I Have A Cunning Plan, My Lord

Timothy Garton Ash in the Guardian on changes to American foreign policy

After Bush’s speech the other day:

Consider. Three years ago, when the Bush administration started ramping up the
case for invading Iraq, Afghanistan had recently been liberated from both the
Taliban and the al-Qaida terrorists who had attacked the US. There was still a
vast amount to be done to make Afghanistan a safe place. Iraq, meanwhile, was a
hideous dictatorship under Saddam Hussein. But, as the United States’ own
September 11 commission subsequently concluded, Saddam’s regime had no
connection with the 9/11 attacks. Iraq was not then a recruiting sergeant or
training ground for jihadist terrorists. Now it is. The US-led invasion, and
Washington’s grievous mishandling of the subsequent occupation, have made it so.
General Wesley Clark puts it plainly: “We are creating enemies.” And the
president observes: our great achievement will be to prevent Iraq becoming
another Taliban-style, al-Qaida-harbouring Afghanistan! This is like a man who
shoots himself in the foot and then says: “We must prevent it turning
gangrenous, then you’ll understand why I was right to shoot myself in the
foot.”

Which is fair enough, I suppose.

On European onlookers:

It would be suicidally dumb for any European to think, in relation to Iraq, “the
worse the better”. Jihadists now cutting their teeth in Iraq will make no fine
distinctions between Washington and London, Berlin or Madrid. Any reader tempted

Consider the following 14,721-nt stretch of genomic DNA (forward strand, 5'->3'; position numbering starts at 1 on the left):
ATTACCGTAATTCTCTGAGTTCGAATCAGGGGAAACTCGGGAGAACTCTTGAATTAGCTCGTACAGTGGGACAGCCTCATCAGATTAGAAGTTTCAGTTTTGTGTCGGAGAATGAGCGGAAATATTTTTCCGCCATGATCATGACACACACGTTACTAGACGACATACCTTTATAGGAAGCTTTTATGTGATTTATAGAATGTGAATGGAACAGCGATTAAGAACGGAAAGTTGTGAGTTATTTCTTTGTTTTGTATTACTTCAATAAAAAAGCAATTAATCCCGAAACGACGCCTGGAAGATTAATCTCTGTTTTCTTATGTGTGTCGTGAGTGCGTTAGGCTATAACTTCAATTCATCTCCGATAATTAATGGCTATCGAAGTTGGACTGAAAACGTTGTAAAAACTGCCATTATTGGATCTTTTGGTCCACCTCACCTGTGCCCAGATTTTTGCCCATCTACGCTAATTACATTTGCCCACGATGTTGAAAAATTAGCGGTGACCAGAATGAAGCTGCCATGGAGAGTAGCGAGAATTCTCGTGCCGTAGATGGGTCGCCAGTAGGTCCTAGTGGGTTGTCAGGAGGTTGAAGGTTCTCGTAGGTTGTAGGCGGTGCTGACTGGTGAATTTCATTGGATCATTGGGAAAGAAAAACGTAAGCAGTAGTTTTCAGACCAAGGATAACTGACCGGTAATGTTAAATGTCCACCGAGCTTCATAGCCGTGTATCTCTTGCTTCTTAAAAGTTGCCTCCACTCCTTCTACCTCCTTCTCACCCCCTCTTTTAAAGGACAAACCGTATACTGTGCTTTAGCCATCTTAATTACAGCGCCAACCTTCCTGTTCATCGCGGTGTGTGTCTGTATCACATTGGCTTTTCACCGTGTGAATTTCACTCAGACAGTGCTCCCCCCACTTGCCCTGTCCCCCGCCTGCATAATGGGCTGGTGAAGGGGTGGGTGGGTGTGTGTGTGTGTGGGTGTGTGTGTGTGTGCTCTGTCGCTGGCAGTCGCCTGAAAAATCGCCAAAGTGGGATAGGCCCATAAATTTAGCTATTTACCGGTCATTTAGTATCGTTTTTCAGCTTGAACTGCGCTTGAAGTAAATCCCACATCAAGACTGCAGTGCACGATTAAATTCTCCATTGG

to luxuriate schadenfreudishly in the prospect of a Vietnam-style US evacuation
from Baghdad may be woken from that reverie by the blast from a bomb, planted in
Charing Cross tube station by an Iraq-hardened terrorist.

Indeed.

But it is a fair and justified historical observation that American policy has
got better – more sober, more realistic – at least partly because things in Iraq
have gone so badly. This is the cunning of history.

Which is a bit like saying that it is more sober and realistic for a heavy drinker to switch from Buckfast Tonic Wine to Carlsberg Special Brew: correct, but of little cause for celebration among concerned onlookers. As for what ‘the cunning of history’ is, well, I’m stumped.

No, wait:

It is an error to imagine that civilization and savage cruelty are antitheses.
On the contrary, in every organic process, the antitheses always reflect a
unified totality, and civilization is an organic process.

From Richard L. Rubenstein, The Cunning of History

found here. Search engines are fun.

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